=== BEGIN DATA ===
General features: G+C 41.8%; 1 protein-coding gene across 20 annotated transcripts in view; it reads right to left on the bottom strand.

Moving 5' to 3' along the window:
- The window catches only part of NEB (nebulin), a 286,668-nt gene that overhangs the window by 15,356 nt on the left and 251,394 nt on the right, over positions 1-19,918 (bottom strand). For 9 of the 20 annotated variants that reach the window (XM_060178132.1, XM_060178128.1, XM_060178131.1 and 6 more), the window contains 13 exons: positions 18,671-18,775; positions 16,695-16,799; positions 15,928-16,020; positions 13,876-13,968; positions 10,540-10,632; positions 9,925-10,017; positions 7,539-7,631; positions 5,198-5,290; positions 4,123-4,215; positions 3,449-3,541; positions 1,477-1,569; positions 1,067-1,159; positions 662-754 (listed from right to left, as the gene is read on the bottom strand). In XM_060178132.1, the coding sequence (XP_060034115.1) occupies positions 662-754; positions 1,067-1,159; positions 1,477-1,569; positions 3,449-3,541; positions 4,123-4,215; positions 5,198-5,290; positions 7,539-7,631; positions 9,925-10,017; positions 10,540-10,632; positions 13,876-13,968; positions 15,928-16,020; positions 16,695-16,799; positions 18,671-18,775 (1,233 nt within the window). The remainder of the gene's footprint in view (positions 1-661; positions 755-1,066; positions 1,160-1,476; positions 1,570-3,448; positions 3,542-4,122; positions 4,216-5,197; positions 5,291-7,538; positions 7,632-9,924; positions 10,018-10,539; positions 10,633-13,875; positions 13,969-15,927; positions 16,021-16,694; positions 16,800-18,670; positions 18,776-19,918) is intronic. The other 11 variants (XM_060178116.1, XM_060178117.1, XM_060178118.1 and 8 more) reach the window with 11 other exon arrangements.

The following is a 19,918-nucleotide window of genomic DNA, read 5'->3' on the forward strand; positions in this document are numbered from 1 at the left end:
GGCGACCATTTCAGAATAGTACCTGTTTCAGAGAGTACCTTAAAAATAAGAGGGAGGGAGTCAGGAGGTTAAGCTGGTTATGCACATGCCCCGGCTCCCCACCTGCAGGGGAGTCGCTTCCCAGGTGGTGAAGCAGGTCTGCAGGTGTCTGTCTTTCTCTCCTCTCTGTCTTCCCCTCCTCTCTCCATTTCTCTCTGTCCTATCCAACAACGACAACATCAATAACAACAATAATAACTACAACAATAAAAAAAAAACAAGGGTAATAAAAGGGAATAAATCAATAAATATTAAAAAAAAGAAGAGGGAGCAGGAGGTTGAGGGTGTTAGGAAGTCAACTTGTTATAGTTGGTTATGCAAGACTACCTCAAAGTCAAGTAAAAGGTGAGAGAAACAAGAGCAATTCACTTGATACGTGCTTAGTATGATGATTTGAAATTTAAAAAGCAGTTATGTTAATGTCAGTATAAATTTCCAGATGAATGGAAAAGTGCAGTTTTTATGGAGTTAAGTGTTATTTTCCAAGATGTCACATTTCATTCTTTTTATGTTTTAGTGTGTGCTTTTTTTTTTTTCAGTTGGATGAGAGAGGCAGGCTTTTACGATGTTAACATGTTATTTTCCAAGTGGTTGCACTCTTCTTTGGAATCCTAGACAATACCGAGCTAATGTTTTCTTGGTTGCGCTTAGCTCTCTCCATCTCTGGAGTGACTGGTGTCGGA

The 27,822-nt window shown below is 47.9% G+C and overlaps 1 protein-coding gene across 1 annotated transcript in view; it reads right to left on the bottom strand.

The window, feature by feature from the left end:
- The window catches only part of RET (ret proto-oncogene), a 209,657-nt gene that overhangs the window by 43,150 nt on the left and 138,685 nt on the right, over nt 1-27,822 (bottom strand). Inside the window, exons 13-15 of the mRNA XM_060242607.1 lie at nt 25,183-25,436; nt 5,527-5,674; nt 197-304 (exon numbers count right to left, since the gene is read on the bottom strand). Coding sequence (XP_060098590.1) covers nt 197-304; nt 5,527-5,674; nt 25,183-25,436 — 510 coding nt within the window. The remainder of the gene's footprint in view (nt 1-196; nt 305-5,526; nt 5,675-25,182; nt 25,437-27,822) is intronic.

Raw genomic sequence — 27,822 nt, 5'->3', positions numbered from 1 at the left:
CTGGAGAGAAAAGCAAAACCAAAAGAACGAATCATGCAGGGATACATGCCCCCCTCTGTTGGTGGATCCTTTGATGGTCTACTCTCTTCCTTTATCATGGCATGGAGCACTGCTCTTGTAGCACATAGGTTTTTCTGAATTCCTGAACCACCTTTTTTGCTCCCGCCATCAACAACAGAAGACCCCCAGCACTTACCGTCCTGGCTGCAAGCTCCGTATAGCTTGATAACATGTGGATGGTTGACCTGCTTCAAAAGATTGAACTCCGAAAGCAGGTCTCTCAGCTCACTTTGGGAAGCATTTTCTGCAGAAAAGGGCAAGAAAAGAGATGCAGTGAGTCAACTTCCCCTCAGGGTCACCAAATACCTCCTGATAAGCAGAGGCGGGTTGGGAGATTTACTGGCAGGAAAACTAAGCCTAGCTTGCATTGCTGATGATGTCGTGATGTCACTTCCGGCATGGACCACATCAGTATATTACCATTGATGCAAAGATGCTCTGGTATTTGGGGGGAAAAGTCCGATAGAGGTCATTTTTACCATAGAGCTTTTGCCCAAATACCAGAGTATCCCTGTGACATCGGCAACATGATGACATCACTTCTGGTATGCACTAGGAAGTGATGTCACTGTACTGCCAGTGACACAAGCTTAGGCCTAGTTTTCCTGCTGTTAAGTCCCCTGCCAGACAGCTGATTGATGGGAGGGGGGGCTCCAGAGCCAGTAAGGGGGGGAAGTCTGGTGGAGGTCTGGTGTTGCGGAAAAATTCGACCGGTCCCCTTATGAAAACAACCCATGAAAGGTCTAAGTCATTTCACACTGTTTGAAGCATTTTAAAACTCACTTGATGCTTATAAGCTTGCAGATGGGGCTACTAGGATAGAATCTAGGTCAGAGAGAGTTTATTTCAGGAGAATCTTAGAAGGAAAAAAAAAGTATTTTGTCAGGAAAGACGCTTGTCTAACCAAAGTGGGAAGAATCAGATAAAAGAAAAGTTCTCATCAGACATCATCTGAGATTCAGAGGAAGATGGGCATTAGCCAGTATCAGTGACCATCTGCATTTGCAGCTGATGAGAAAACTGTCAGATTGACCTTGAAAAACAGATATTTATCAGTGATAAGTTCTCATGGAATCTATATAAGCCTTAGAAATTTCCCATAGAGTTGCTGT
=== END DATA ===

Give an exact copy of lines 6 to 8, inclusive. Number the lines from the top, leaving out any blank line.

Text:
The 27,822-nt window shown below is 47.9% G+C and overlaps 1 protein-coding gene across 1 annotated transcript in view; it reads right to left on the bottom strand.

The window, feature by feature from the left end:
- The window catches only part of RET (ret proto-oncogene), a 209,657-nt gene that overhangs the window by 43,150 nt on the left and 138,685 nt on the right, over nt 1-27,822 (bottom strand). Inside the window, exons 13-15 of the mRNA XM_060242607.1 lie at nt 25,183-25,436; nt 5,527-5,674; nt 197-304 (exon numbers count right to left, since the gene is read on the bottom strand). Coding sequence (XP_060098590.1) covers nt 197-304; nt 5,527-5,674; nt 25,183-25,436 — 510 coding nt within the window. The remainder of the gene's footprint in view (nt 1-196; nt 305-5,526; nt 5,675-25,182; nt 25,437-27,822) is intronic.